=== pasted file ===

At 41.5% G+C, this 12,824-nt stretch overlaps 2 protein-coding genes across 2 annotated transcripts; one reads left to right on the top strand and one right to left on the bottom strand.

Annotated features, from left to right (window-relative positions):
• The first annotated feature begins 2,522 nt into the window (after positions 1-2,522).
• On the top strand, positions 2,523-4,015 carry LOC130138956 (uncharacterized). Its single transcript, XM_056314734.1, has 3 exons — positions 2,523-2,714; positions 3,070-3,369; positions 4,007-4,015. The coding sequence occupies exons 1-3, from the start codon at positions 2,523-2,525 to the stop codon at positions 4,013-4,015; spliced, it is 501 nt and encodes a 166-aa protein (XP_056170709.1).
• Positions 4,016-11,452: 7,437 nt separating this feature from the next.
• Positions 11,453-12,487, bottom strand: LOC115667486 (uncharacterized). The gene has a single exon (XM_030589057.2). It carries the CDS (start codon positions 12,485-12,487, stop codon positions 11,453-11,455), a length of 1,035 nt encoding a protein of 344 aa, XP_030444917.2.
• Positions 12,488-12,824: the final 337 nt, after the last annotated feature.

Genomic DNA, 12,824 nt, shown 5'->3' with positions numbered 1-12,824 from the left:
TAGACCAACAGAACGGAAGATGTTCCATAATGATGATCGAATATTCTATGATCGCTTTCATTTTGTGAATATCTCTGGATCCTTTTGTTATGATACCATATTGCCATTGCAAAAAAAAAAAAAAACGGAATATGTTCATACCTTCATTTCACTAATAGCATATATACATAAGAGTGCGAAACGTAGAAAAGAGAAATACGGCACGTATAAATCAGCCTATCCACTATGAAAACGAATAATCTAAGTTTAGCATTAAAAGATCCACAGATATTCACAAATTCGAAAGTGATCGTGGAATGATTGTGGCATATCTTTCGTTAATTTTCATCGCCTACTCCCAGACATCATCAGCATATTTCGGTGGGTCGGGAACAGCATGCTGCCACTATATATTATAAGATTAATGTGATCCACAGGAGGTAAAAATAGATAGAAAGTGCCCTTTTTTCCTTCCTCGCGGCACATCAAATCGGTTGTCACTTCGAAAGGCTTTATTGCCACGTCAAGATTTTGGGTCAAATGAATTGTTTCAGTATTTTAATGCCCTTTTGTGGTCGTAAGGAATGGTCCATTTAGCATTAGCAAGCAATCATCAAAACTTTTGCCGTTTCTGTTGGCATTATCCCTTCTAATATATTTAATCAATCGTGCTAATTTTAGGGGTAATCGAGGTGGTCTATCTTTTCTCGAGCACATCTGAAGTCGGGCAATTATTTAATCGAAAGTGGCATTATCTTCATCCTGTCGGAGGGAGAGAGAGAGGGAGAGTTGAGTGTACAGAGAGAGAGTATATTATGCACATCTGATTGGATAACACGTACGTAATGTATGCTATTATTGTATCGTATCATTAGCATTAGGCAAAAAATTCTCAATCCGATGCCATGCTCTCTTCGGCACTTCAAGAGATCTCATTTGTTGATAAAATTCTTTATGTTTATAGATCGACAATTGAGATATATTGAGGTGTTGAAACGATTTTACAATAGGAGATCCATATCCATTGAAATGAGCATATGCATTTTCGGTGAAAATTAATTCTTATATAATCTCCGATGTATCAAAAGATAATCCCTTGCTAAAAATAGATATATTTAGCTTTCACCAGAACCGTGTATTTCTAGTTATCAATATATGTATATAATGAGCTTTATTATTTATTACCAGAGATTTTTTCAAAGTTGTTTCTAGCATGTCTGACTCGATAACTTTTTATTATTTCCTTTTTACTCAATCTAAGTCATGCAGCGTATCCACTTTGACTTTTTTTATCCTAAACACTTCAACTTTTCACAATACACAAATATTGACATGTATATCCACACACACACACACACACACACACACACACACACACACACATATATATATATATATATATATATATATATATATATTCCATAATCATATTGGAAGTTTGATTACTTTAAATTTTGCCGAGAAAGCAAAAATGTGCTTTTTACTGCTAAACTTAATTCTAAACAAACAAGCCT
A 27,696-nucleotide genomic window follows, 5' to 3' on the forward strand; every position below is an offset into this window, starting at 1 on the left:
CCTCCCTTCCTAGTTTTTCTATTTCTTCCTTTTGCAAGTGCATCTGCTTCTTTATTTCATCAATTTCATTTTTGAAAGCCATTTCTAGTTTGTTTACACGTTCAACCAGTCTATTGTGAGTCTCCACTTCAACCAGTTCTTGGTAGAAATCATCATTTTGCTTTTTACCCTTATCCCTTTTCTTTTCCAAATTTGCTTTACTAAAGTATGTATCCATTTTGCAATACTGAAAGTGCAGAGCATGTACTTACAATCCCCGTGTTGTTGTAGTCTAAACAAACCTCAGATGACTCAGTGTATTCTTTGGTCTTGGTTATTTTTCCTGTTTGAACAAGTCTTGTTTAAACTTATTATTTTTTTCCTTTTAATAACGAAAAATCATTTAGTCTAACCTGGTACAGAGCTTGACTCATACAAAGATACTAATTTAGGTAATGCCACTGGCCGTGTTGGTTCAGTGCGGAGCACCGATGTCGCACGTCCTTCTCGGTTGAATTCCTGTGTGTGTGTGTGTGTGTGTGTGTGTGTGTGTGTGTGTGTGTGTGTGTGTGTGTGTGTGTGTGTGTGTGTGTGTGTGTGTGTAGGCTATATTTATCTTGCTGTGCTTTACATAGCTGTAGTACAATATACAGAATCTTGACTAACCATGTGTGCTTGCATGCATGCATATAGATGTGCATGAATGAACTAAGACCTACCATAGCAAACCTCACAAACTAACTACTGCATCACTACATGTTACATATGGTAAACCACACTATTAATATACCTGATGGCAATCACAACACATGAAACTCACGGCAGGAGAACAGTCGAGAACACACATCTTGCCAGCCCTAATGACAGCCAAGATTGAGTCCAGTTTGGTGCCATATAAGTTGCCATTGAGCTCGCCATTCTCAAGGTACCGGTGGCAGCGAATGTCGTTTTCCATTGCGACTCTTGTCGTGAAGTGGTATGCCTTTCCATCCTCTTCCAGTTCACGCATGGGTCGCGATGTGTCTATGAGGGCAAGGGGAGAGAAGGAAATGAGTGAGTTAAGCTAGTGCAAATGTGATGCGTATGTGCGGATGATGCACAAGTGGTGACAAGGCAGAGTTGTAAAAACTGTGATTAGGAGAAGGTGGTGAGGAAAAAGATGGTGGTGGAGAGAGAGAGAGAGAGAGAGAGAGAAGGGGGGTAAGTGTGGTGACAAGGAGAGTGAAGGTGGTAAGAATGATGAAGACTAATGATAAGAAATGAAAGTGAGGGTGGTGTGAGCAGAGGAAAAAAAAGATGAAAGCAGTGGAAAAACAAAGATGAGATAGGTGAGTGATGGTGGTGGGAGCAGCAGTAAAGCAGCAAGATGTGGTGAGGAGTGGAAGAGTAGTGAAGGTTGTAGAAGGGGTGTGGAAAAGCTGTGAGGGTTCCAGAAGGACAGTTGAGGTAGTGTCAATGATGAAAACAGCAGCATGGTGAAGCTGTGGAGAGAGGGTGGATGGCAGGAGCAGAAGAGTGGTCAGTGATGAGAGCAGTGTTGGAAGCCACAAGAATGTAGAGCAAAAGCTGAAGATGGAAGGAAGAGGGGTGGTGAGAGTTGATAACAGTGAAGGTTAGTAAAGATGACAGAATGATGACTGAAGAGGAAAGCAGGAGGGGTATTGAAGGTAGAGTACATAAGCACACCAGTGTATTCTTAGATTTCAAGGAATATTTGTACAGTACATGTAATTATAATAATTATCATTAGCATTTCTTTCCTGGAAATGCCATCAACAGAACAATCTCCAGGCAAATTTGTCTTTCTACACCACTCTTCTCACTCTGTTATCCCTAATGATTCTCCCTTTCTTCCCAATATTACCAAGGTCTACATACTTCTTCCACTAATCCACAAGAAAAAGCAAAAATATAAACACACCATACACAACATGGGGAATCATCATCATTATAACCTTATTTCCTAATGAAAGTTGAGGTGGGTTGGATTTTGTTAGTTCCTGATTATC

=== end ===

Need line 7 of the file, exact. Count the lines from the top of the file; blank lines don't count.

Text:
• Positions 12,488-12,824: the final 337 nt, after the last annotated feature.